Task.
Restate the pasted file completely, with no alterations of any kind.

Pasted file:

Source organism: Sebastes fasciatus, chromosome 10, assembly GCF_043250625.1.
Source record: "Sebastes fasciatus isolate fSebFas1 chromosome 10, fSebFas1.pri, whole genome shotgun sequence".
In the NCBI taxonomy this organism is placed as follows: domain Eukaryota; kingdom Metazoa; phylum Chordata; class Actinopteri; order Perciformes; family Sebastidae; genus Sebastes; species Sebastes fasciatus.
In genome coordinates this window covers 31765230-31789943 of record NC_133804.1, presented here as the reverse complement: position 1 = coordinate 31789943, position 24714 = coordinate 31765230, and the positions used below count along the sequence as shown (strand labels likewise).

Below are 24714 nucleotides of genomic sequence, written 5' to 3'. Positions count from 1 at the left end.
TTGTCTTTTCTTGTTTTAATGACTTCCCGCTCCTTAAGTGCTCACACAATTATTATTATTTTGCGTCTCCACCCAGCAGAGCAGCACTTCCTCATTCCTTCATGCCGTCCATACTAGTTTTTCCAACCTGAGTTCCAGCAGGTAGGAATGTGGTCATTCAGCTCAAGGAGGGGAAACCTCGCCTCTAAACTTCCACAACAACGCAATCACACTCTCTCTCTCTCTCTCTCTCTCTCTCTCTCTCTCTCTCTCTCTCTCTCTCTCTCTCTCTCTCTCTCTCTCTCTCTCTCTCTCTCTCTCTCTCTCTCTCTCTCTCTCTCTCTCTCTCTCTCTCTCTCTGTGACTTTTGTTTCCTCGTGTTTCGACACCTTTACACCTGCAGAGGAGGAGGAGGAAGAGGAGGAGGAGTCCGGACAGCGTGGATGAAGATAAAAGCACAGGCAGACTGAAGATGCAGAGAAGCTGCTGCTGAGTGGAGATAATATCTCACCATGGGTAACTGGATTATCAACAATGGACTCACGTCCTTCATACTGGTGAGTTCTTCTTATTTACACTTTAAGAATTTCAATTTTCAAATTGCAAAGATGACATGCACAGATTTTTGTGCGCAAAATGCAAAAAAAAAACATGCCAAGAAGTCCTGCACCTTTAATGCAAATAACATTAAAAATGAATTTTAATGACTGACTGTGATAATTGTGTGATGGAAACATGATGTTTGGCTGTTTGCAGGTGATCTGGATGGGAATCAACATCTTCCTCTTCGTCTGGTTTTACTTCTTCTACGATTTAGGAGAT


Source organism: Sebastes fasciatus, chromosome 10, assembly GCF_043250625.1.
Source record: "Sebastes fasciatus isolate fSebFas1 chromosome 10, fSebFas1.pri, whole genome shotgun sequence".
In the NCBI taxonomy this organism is placed as follows: domain Eukaryota; kingdom Metazoa; phylum Chordata; class Actinopteri; order Perciformes; family Sebastidae; genus Sebastes; species Sebastes fasciatus.
In genome coordinates this window covers 31765230-31789943 of record NC_133804.1, presented here as the reverse complement: position 1 = coordinate 31789943, position 24714 = coordinate 31765230, and the positions used below count along the sequence as shown (strand labels likewise).

Below are 24714 nucleotides of genomic sequence, written 5' to 3'. Positions count from 1 at the left end.
TTGTCTTTTCTTGTTTTAATGACTTCCCGCTCCTTAAGTGCTCACACAATTATTATTATTTTGCGTCTCCACCCAGCAGAGCAGCACTTCCTCATTCCTTCATGCCGTCCATACTAGTTTTTCCAACCTGAGTTCCAGCAGGTAGGAATGTGGTCATTCAGCTCAAGGAGGGGAAACCTCGCCTCTAAACTTCCACAACAACGCAATCACACTCTCTCTCTCTCTCTCTCTCTCTCTCTCTCTCTCTCTCTCTCTCTCTCTCTCTCTCTCTCTCTCTCTCTCTCTCTCTCTCTCTCTCTCTCTCTCTCTCTCTCTCTCTCTCTCTCTCTCTCTCTCTCTGTGACTTTTGTTTCCTCGTGTTTCGACACCTTTACACCTGCAGAGGAGGAGGAGGAAGAGGAGGAGGAGTCCGGACAGCGTGGATGAAGATAAAAGCACAGGCAGACTGAAGATGCAGAGAAGCTGCTGCTGAGTGGAGATAATATCTCACCATGGGTAACTGGATTATCAACAATGGACTCACGTCCTTCATACTGGTGAGTTCTTCTTATTTACACTTTAAGAATTTCAATTTTCAAATTGCAAAGATGACATGCACAGATTTTTGTGCGCAAAATGCAAAAAAAAAACATGCCAAGAAGTCCTGCACCTTTAATGCAAATAACATTAAAAATGAATTTTAATGACTGACTGTGATAATTGTGTGATGGAAACATGATGTTTGGCTGTTTGCAGGTGATCTGGATGGGAATCAACATCTTCCTCTTCGTCTGGTTTTACTTCTTCTACGATTTAGGAGAT